Selective Nerve Root Shots/Blocks
The goal of this treatment is to determine the location of a specific spinal nerve root that may be the cause of the pain. Once identified, the shot at this level will provide pain relief caused by the irritated spinal nerves.
- Disc herniations
- Degenerative disc disease
- Radiculopathy/nerve root irritation
- Spinal stenosis
- Diagnostic purposes
A selective nerve root block (SNRB) is an injection that delivers medication into the space around spinal nerve roots. A SNRB may also be used therapeutically for the treatment of disc herniations.
SELECTIVE NERVE ROOT SHOTS:
A Selective Nerve Root Injection is a more precise injection done under fluoroscopic guidance (X-Ray) using anesthetic with a long lasting steroid (“cortisone”) around the nerve root, as it exits the spinal column. This injection is sometimes referred to as a transforaminal injection.
This injection can be used as a diagnostic, as well as, a therapeutic injection. It helps us determine which nerve is irritated by “numbing” the nerve. The steroid will therapeutically reduce the inflammation and pain caused by pressure on the nerve.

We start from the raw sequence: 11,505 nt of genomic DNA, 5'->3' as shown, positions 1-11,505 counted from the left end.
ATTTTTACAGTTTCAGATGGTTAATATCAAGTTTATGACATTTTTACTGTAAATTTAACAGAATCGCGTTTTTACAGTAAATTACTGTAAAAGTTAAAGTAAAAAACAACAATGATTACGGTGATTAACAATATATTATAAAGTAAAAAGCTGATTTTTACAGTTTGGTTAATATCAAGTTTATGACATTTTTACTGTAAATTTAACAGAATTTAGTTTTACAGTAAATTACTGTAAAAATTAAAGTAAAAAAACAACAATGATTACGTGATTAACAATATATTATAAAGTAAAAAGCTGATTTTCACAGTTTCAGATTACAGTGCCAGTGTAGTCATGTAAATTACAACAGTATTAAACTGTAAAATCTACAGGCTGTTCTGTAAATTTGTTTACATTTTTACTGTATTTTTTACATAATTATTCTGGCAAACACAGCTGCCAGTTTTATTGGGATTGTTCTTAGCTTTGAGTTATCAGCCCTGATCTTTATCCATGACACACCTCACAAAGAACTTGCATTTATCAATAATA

SELECTIVE NERVE ROOT BLOCKS:
A selective nerve root block is a spinal procedure in which anesthetic is placed on a specific nerve root of the spine to help identify the exact source of leg or arm pain. The injection usually also contains steroid to decrease inflammation and pain. The injection is similar to a transforaminal epidural steroid injection, but in a selective nerve root block there is no attempt to have the medication enter the epidural space but simply to cover the offending nerve root. An imaging study (e.g. MRI) may not clearly show which nerve is causing the pain or may show multiple levels of pathology and a SNRB injection assists in isolating the source of pain.
SNRBs are also used to confirm the source of pain and the specific level involved when planning spinal surgery.RISKS:This is considered a very safe procedure but there are possible risks and complications associated with them, as with all procedures, which are the following:
- Pain at the injection site – common
- Worsening of symptoms – occasional
- Infection – rare
- Bleeding – rare
- Serious nerve or spinal cord injury – extremely rare
Other side effects are generally related to the steroid medication and may include:
- Fluid retention – uncommon
- Weight gain – uncommon
- Elevated blood pressure – uncommon
- Mood swings – rare
- Insomnia – rare
- Suppression of the body’s own natural production of cortisone – rare
The recovery after one of these procedures is usually quick and effective, if successful and the patient can usually return to normal activities within 24 hours.